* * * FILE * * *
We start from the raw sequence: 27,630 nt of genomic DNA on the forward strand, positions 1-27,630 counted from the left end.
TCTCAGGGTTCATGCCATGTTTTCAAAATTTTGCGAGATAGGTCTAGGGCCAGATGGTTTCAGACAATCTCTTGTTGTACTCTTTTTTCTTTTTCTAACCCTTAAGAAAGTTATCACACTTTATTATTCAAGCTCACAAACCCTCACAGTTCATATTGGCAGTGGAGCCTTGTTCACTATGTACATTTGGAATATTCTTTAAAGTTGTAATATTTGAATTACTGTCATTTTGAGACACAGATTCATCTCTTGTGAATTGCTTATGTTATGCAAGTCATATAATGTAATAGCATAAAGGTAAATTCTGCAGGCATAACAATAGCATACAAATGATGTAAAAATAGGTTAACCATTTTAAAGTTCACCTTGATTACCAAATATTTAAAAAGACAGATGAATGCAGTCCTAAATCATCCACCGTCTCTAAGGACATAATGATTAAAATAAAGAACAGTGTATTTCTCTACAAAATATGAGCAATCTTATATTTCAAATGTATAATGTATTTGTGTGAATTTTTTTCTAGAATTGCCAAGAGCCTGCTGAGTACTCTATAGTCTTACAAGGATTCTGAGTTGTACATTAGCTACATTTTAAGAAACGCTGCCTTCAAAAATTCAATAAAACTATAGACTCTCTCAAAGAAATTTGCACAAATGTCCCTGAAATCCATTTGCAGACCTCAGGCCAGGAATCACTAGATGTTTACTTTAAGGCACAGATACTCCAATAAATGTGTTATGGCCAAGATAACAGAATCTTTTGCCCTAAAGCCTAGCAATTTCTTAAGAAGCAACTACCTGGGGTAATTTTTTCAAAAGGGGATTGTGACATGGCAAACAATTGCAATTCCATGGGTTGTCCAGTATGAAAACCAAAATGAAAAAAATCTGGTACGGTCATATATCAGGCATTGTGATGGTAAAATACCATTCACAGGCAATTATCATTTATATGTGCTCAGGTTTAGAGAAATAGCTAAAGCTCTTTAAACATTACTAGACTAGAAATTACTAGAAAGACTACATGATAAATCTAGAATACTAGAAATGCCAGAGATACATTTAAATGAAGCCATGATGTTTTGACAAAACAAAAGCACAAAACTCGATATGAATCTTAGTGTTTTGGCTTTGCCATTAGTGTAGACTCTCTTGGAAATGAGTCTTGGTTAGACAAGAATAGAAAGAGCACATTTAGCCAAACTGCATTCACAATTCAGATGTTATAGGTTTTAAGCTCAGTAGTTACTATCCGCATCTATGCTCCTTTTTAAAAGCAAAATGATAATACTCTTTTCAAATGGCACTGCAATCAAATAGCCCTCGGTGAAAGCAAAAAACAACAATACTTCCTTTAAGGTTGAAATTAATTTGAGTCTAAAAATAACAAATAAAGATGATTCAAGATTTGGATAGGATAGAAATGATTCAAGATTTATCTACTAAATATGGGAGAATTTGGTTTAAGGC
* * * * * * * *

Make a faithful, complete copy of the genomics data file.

We start from the raw sequence: 27,630 nt of genomic DNA on the forward strand, positions 1-27,630 counted from the left end.
TCTCAGGGTTCATGCCATGTTTTCAAAATTTTGCGAGATAGGTCTAGGGCCAGATGGTTTCAGACAATCTCTTGTTGTACTCTTTTTTCTTTTTCTAACCCTTAAGAAAGTTATCACACTTTATTATTCAAGCTCACAAACCCTCACAGTTCATATTGGCAGTGGAGCCTTGTTCACTATGTACATTTGGAATATTCTTTAAAGTTGTAATATTTGAATTACTGTCATTTTGAGACACAGATTCATCTCTTGTGAATTGCTTATGTTATGCAAGTCATATAATGTAATAGCATAAAGGTAAATTCTGCAGGCATAACAATAGCATACAAATGATGTAAAAATAGGTTAACCATTTTAAAGTTCACCTTGATTACCAAATATTTAAAAAGACAGATGAATGCAGTCCTAAATCATCCACCGTCTCTAAGGACATAATGATTAAAATAAAGAACAGTGTATTTCTCTACAAAATATGAGCAATCTTATATTTCAAATGTATAATGTATTTGTGTGAATTTTTTTCTAGAATTGCCAAGAGCCTGCTGAGTACTCTATAGTCTTACAAGGATTCTGAGTTGTACATTAGCTACATTTTAAGAAACGCTGCCTTCAAAAATTCAATAAAACTATAGACTCTCTCAAAGAAATTTGCACAAATGTCCCTGAAATCCATTTGCAGACCTCAGGCCAGGAATCACTAGATGTTTACTTTAAGGCACAGATACTCCAATAAATGTGTTATGGCCAAGATAACAGAATCTTTTGCCCTAAAGCCTAGCAATTTCTTAAGAAGCAACTACCTGGGGTAATTTTTTCAAAAGGGGATTGTGACATGGCAAACAATTGCAATTCCATGGGTTGTCCAGTATGAAAACCAAAATGAAAAAAATCTGGTACGGTCATATATCAGGCATTGTGATGGTAAAATACCATTCACAGGCAATTATCATTTATATGTGCTCAGGTTTAGAGAAATAGCTAAAGCTCTTTAAACATTACTAGACTAGAAATTACTAGAAAGACTACATGATAAATCTAGAATACTAGAAATGCCAGAGATACATTTAAATGAAGCCATGATGTTTTGACAAAACAAAAGCACAAAACTCGATATGAATCTTAGTGTTTTGGCTTTGCCATTAGTGTAGACTCTCTTGGAAATGAGTCTTGGTTAGACAAGAATAGAAAGAGCACATTTAGCCAAACTGCATTCACAATTCAGATGTTATAGGTTTTAAGCTCAGTAGTTACTATCCGCATCTATGCTCCTTTTTAAAAGCAAAATGATAATACTCTTTTCAAATGGCACTGCAATCAAATAGCCCTCGGTGAAAGCAAAAAACAACAATACTTCCTTTAAGGTTGAAATTAATTTGAGTCTAAAAATAACAAATAAAGATGATTCAAGATTTGGATAGGATAGAAATGATTCAAGATTTATCTACTAAATATGGGAGAATTTGGTTTAAGGC